The $1 trillion Infrastructure Bill has finally been passed by a bi-partisan Congressional vote and signed into law by President Biden. The Bill has undergone many revisions and different negotiated iterations in order to satisfy both sides of the aisle. As with any compromise, there are plenty of dissatisfied parties -- some think that the Bill kowtowed to Big Oil and was gutted of its most promising climate mitigation clauses, while others think that it’s a bloated threat to the United States deficit that threatens to take away coal and oil jobs from communities that depend on them. Who is right? The answer, of course, is complicated. At the end of the day, the Bill will have major impacts on the U.S. energy industry, and more specifically will have major changes in store for the nuclear sector, the energy grid, and the U.S. Department of Energy (DOE). The Bill’s overall focus on emerging technologies and innovative research and development will have major implications for the way the future of the domestic energy sector unfolds.
The bill will send tens of billions of dollars in new funding to the DOE, most of which is specifically allocated for new technological innovations. The DOE will add about 1,000 people to its workforce and open new offices tasked with this mission, including an Office of Clean Energy Demonstrations which will direct $21.5 billion at the oversight of brand new pilot projects. These initiatives are aimed at helping startup companies scale up promising new approaches including long-term energy storage, small modular nuclear energy, green hydrogen, carbon capture, and direct air capture. “DOE is no stranger to stewarding along new technology,” E&E’s Energywire reports. “Tesla Inc., the EV colossus valued at more than $1,000 a share, traces its origins to a $465 million government loan in 2010, which it used to open its first assembly plant in Fremont, Calif.”
The Infrastructure Bill also includes some desperately needed provisions to update the aging U.S. power grid. If the country is to have any hope of supporting a clean energy transition, the grid will need to be modernized in order to accommodate for the added complexity of renewable energy flows. Unlike fossil fuels, which provide a steady, one-way flow of energy from producer to consumer, renewable energies like solar and wind are variable -- meaning that their output is dependent on factors like weather and daylight hours. What’s more, the flow of energy to and from the grid is no longer a one-way street, now consumers can also be producers of energy thanks to residential solar panels. And then there’s the projected added demand of increased electric vehicles adoption (also bolstered by the Bill) which will put further strain on the electric grid.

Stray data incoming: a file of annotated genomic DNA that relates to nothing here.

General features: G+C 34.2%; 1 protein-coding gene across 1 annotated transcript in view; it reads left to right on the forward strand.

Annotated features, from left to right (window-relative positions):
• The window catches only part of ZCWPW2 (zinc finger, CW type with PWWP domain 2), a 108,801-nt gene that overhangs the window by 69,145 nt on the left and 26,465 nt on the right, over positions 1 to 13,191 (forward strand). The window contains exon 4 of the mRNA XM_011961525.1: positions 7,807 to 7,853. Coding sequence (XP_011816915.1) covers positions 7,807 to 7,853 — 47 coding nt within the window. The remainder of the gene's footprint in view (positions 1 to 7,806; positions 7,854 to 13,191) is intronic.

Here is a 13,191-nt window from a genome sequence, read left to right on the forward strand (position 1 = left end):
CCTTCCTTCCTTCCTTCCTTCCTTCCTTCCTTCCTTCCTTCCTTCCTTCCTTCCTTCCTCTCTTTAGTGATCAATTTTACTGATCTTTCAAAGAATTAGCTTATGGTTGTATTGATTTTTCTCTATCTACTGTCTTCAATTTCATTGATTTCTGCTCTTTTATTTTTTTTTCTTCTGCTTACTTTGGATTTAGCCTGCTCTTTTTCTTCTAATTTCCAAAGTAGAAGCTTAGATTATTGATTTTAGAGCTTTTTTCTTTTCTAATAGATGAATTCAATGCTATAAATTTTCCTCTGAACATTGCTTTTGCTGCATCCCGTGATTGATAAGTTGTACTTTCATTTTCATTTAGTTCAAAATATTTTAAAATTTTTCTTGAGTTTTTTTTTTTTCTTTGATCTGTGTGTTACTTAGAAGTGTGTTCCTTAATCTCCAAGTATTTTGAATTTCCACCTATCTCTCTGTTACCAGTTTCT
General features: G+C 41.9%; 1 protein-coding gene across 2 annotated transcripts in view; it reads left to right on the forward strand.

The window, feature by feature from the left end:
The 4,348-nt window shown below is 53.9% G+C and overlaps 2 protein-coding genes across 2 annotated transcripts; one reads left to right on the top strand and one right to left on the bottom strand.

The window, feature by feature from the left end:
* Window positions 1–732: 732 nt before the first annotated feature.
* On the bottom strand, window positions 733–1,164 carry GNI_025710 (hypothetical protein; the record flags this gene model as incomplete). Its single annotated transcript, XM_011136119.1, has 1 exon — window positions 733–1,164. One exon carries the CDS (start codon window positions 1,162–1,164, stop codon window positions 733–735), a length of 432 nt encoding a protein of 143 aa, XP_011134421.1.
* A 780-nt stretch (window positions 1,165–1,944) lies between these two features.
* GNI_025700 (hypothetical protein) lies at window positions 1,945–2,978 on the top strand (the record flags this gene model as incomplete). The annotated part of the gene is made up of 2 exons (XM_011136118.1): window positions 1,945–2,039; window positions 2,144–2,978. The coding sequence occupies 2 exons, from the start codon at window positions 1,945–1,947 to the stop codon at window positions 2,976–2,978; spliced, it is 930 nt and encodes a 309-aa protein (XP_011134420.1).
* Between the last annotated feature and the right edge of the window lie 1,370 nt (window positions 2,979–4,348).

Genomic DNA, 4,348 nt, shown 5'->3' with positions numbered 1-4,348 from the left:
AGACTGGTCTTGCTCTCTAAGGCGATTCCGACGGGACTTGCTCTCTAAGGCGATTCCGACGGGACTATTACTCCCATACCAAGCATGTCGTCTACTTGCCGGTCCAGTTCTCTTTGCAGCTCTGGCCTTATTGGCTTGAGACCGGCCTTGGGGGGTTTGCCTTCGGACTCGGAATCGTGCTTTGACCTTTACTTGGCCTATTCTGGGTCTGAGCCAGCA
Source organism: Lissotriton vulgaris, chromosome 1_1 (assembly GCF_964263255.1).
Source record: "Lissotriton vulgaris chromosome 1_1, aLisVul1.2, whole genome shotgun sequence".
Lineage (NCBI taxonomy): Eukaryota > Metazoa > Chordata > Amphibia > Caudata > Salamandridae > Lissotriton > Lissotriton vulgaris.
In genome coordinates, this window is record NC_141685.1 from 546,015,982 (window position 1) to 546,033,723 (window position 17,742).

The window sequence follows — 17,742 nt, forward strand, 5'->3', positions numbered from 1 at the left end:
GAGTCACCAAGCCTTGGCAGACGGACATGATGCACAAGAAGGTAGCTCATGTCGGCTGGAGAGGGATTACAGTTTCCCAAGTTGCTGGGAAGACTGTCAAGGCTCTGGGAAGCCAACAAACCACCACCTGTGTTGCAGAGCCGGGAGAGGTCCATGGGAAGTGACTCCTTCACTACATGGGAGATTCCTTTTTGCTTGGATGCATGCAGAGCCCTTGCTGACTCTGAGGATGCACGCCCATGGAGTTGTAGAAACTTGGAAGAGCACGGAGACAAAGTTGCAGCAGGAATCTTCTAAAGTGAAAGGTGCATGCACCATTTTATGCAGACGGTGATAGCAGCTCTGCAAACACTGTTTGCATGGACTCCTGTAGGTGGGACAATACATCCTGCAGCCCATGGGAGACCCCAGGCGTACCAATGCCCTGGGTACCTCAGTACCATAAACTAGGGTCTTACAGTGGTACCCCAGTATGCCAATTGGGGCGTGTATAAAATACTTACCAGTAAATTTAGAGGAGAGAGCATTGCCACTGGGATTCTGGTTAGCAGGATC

All of this adds up to a much more complicated calculation of energy flows throughout the day. Keeping energy supply balanced with demand is essential for the maintenance of electric grids, which can be damaged if there is too much of a mismatch between these factors. Enter the “smart grid” which uses two-way communication technologies, control systems, and computer processing for better, more adaptable grid management. While the Infrastructure Bill aims to be a critical first step in this direction, however, the grid still has a long, long way to go. “The plan allocates billions of dollars toward developing new electric transmission lines, enhancing the existing transmission system, and encouraging regulators to prepare for expansive changes in energy resources and consumption needs,” E&E reports. “Even so, funding may only cover a fraction of the expected costs of building out the power grid to support both carbon-free electricity and zero-emissions transportation and heating.”
The last, and perhaps most controversial energy sector impact of the Infrastructure Bill has to do with the U.S. nuclear industry. The domestic nuclear sector has been on the decline for decades, and many of the country’s aging nuclear plants are highly dependent on government handouts to keep the lights on. The Bill will continue to offer credits and subsidies to the nuclear sector as an important source of emissions-free electricity and as a vital portion -- around 20% -- of the U.S. energy mix. Advocates say that eliminating any kind of reliable and proven climate-friendly energy production would be a critical error. Critics, however, argue that the continued support of nuclear power is distracting from the more important imperative to develop clean energies.
Nuclear power is currently the subject of considerable international debate as world leaders continue to be divided over whether this form of energy production -- which produces no greenhouse gases but leaves behind radioactive waste that must be managed for hundreds if not thousands of years -- should be classified as green and included in climate adaptation plans, or whether it should be eliminated from the future energy mix. The Biden administration’s decision to include funding for established nuclear plants as well as innovative small modular reactors could have a far-reaching influence on the global nuclear debate.
By Haley Zaremba for Oilprice.com
More Top Reads From Oilprice.com:
- Big Oil Is Finally Exercising Restraint, And Biden Is Pissed
- Biden's Bluff And Covid Cases Drag Oil Prices Down
- Goldman Sachs: Oil Price Plunge Is Not Justified By Fundamentals